Thank You for reading !!

-Varun Chauhan

Monday, 29 September 2014

Vittarth-The Finance Club of DoMS IIT Roorkee presents Trader's Radar






"You don`t need to be a weatherman to know which way the wind blows" - Bob Dylan 

Successful companies aren't born, they're made and they have to work their way from humble beginnings at which time they are considered as penny. Traders Radar brings the opportunity to find these hidden gems which will promote and test the acumen of students from b-schools spanning all over country. The objective is to generate maximum returns while choosing amongst the world of penny stocks (Stocks trading below 20 Rs and Market Cap less than 100 cr, must be listed either on BSE or NSE) on a real time platform.

Vittarth the finance club of DoMS IIT Roorkee presents Trader's Radar.
It's Live on Dare2compete.com.


Please do register and win!!!!

Link for event description and registration :
http://dare2compete.com/competitions/11994/Traders-Radar/Department-Management-Studies-IIT-Roorkee 

Friday, 4 October 2013

MANTHAN-2013

Finance Summit

Topic of discussion

Rethinking risk in financial institutions: Making CFO-CRO partnership work

Risk assessment and management is one of the core considerations in the field of finance, be it lending or investment decision. The topic has acquired greater relevance in the current financially turbulent times when every institution has to carefully gauge the various factors contributing to risk.  For management student and future leaders, it is vital to have a sound understanding of the subject. Fortunately students at DoMS, IIT Roorkee got such an opportunity to learn about the same. The event was Manthan, the finance summit conducted at DoMS, IIT Roorkee, on the topic of “Rethinking Risk in Financial Institutions: Making the CFO-CRO Partnership work” which was scheduled on 29th Sep 2013. It was organized by Vittarth, he finance club of the DoMS, IIT Roorkee in association with ISTD Dehradun Chapter. The sponsors include some of the key brands such as Union Bank of India, Punjab National Bank, Oriental Bank of Commerce and Bank of Baroda. The student was very enthusiastic about the event as eagerly waiting for the same.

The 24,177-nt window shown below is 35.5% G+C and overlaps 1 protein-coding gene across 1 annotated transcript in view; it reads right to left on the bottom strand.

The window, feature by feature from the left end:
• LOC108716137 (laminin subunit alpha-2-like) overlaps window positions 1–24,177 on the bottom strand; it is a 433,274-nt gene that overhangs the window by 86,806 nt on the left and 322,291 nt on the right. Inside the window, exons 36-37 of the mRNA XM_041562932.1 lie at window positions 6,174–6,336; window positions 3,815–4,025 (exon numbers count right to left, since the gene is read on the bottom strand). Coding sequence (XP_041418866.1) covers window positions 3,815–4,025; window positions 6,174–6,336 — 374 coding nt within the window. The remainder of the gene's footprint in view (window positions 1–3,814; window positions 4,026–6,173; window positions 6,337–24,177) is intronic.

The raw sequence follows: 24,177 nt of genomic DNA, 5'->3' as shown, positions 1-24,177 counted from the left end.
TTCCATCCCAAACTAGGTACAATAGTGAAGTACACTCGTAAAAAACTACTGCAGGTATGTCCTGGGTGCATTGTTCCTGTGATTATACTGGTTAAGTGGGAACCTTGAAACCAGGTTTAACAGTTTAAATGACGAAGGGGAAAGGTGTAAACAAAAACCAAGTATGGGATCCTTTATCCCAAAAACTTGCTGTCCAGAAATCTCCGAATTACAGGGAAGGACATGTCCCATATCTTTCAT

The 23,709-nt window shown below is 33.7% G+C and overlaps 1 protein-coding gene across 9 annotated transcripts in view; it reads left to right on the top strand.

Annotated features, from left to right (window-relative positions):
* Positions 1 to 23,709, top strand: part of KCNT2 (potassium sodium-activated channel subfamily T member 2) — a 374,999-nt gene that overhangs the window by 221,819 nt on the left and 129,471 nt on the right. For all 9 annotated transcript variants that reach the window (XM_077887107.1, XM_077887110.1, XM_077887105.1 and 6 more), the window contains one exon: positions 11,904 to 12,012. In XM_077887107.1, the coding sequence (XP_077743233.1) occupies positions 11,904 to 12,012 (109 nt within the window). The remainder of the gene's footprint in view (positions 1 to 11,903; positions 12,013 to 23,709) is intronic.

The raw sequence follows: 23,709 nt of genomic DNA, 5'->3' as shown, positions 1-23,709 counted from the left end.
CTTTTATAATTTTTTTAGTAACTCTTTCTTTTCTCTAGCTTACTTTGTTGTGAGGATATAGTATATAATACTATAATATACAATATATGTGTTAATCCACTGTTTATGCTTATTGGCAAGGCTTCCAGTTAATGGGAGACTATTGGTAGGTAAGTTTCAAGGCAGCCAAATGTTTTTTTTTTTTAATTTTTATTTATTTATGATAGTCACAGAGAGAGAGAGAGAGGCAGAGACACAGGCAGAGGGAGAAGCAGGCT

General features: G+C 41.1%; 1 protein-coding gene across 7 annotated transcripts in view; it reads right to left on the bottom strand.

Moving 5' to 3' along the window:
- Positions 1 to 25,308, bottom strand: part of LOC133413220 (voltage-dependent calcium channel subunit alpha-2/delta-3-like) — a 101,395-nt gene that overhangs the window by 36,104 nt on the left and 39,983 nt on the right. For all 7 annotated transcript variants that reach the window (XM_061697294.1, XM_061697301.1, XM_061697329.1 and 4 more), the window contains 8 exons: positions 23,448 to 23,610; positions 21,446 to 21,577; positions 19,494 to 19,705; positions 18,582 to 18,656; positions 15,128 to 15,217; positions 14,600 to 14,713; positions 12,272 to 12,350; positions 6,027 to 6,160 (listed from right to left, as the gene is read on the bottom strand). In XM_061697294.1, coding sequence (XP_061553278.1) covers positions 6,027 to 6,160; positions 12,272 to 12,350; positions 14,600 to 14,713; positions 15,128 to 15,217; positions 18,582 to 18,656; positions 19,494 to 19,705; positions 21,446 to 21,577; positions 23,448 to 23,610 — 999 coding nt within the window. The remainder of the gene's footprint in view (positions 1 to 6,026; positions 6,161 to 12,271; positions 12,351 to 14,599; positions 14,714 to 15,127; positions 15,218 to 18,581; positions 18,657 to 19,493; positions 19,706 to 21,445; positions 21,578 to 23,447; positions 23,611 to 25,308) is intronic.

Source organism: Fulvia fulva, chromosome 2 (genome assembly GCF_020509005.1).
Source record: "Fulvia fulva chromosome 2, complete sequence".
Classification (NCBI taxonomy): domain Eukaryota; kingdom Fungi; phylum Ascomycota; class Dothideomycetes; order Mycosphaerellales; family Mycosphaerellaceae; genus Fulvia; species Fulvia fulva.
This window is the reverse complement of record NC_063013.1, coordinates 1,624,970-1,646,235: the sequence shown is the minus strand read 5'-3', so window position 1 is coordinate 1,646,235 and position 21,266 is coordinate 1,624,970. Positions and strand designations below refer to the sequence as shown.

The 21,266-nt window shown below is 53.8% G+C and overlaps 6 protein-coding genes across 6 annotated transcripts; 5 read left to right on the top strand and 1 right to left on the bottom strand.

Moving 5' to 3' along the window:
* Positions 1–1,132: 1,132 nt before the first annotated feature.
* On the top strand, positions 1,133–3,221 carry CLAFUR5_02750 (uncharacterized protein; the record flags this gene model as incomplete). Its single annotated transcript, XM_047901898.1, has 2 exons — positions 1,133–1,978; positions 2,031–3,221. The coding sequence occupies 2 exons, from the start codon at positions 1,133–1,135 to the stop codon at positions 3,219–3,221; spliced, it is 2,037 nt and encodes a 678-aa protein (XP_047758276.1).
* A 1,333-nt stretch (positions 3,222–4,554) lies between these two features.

The event saw participation of several well known industry leaders as well as distinguished academicians from the department. The list of guest speakers includes:
·         Mr. Diwakar Pundir – Chief Credit Officer, Bajaj Finserv-Lending
·         Mr. Anil Kapoor – AGM (HR), BHEL
·         Mr. Gaurav H Talwar – VP & Head-Delivery and Operations, DCB Bank
·         Mr. Rajiv Saksena – Associate Director & Dy. Head Corporate Group, North BNP Paribas
·         Mr. Jiwan Jyoti Nayar – Asstt. Regional Manager, Oriental Bank of Commerce




The event took off with a welcome note from the students. Then a lamp lightening session was done to formally start the proceedings which followed by a speech from Dr. Santhosh Rangnekar, Head of the department. He welcomed all the guests and explained the vision of the department to the guests and emphasized on the fact that Return on Investment (RoI) is the key consideration in any management program. 




Then Dr. P. K. Ghosh (Dean Finance, IIT Roorkee) delivered the keynote address where he explained that mobility of money is related to market growth which in turn is affected by national and international policies. This describes some of the risks associated with financial institutions. He also touched on product development and stated that it require a thinking about the society. He further explained how research and innovation can make the difference and provide competitive edge. He cited examples of several nations such as Korea, Vietnam and China how their research efforts are driving their growth. His thoughts were well received. It was now the turn of batch presentation where guests were introduced to the strengths and achievements of the departments.